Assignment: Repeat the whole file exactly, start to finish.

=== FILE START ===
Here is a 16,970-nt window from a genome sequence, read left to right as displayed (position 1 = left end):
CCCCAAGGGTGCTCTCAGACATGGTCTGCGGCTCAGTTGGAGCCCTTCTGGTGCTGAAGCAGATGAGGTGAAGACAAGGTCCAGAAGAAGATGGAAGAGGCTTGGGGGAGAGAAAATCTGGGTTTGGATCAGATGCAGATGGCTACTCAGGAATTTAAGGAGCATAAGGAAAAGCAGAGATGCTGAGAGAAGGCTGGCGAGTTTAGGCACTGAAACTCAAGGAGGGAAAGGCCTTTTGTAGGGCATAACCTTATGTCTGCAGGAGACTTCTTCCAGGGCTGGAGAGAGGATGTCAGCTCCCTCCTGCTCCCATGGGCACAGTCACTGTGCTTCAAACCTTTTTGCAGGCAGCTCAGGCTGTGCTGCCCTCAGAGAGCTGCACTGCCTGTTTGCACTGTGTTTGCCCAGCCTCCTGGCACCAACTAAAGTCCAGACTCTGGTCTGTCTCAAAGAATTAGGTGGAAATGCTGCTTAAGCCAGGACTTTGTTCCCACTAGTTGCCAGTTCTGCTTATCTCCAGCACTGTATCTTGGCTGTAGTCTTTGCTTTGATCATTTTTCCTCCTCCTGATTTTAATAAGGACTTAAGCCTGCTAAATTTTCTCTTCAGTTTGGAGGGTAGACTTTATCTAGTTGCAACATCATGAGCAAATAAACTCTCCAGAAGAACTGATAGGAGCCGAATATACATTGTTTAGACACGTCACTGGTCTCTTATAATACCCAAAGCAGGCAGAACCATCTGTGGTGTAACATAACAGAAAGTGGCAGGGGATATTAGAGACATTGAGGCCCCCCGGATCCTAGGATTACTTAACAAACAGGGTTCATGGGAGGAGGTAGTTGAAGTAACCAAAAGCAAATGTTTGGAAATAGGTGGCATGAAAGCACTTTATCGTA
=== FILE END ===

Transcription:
Here is a 16,970-nt window from a genome sequence, read left to right as displayed (position 1 = left end):
CCCCAAGGGTGCTCTCAGACATGGTCTGCGGCTCAGTTGGAGCCCTTCTGGTGCTGAAGCAGATGAGGTGAAGACAAGGTCCAGAAGAAGATGGAAGAGGCTTGGGGGAGAGAAAATCTGGGTTTGGATCAGATGCAGATGGCTACTCAGGAATTTAAGGAGCATAAGGAAAAGCAGAGATGCTGAGAGAAGGCTGGCGAGTTTAGGCACTGAAACTCAAGGAGGGAAAGGCCTTTTGTAGGGCATAACCTTATGTCTGCAGGAGACTTCTTCCAGGGCTGGAGAGAGGATGTCAGCTCCCTCCTGCTCCCATGGGCACAGTCACTGTGCTTCAAACCTTTTTGCAGGCAGCTCAGGCTGTGCTGCCCTCAGAGAGCTGCACTGCCTGTTTGCACTGTGTTTGCCCAGCCTCCTGGCACCAACTAAAGTCCAGACTCTGGTCTGTCTCAAAGAATTAGGTGGAAATGCTGCTTAAGCCAGGACTTTGTTCCCACTAGTTGCCAGTTCTGCTTATCTCCAGCACTGTATCTTGGCTGTAGTCTTTGCTTTGATCATTTTTCCTCCTCCTGATTTTAATAAGGACTTAAGCCTGCTAAATTTTCTCTTCAGTTTGGAGGGTAGACTTTATCTAGTTGCAACATCATGAGCAAATAAACTCTCCAGAAGAACTGATAGGAGCCGAATATACATTGTTTAGACACGTCACTGGTCTCTTATAATACCCAAAGCAGGCAGAACCATCTGTGGTGTAACATAACAGAAAGTGGCAGGGGATATTAGAGACATTGAGGCCCCCCGGATCCTAGGATTACTTAACAAACAGGGTTCATGGGAGGAGGTAGTTGAAGTAACCAAAAGCAAATGTTTGGAAATAGGTGGCATGAAAGCACTTTATCGTA